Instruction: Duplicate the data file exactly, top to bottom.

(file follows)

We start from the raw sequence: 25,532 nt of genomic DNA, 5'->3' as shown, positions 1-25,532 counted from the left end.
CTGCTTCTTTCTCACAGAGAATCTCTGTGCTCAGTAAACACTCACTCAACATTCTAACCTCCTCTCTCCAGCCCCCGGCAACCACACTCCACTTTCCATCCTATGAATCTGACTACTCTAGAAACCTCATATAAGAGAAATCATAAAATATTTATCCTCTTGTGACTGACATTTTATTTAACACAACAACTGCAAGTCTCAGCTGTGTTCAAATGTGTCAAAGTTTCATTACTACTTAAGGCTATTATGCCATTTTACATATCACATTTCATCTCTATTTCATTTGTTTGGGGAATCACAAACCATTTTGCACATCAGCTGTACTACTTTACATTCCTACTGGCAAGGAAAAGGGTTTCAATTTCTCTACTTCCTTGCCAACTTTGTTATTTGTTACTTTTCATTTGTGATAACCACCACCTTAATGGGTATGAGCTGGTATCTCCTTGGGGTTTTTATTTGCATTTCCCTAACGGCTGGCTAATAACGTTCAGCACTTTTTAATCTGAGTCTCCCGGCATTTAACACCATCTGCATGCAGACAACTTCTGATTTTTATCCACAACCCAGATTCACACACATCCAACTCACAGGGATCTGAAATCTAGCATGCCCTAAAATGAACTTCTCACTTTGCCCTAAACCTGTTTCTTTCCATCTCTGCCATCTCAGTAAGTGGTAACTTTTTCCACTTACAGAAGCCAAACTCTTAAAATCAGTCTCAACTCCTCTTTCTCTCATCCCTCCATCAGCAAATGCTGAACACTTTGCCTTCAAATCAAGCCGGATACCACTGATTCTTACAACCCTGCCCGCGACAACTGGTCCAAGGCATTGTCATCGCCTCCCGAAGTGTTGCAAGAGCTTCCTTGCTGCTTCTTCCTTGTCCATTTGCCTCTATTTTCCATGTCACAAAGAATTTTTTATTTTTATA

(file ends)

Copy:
We start from the raw sequence: 25,532 nt of genomic DNA, 5'->3' as shown, positions 1-25,532 counted from the left end.
CTGCTTCTTTCTCACAGAGAATCTCTGTGCTCAGTAAACACTCACTCAACATTCTAACCTCCTCTCTCCAGCCCCCGGCAACCACACTCCACTTTCCATCCTATGAATCTGACTACTCTAGAAACCTCATATAAGAGAAATCATAAAATATTTATCCTCTTGTGACTGACATTTTATTTAACACAACAACTGCAAGTCTCAGCTGTGTTCAAATGTGTCAAAGTTTCATTACTACTTAAGGCTATTATGCCATTTTACATATCACATTTCATCTCTATTTCATTTGTTTGGGGAATCACAAACCATTTTGCACATCAGCTGTACTACTTTACATTCCTACTGGCAAGGAAAAGGGTTTCAATTTCTCTACTTCCTTGCCAACTTTGTTATTTGTTACTTTTCATTTGTGATAACCACCACCTTAATGGGTATGAGCTGGTATCTCCTTGGGGTTTTTATTTGCATTTCCCTAACGGCTGGCTAATAACGTTCAGCACTTTTTAATCTGAGTCTCCCGGCATTTAACACCATCTGCATGCAGACAACTTCTGATTTTTATCCACAACCCAGATTCACACACATCCAACTCACAGGGATCTGAAATCTAGCATGCCCTAAAATGAACTTCTCACTTTGCCCTAAACCTGTTTCTTTCCATCTCTGCCATCTCAGTAAGTGGTAACTTTTTCCACTTACAGAAGCCAAACTCTTAAAATCAGTCTCAACTCCTCTTTCTCTCATCCCTCCATCAGCAAATGCTGAACACTTTGCCTTCAAATCAAGCCGGATACCACTGATTCTTACAACCCTGCCCGCGACAACTGGTCCAAGGCATTGTCATCGCCTCCCGAAGTGTTGCAAGAGCTTCCTTGCTGCTTCTTCCTTGTCCATTTGCCTCTATTTTCCATGTCACAAAGAATTTTTTATTTTTATA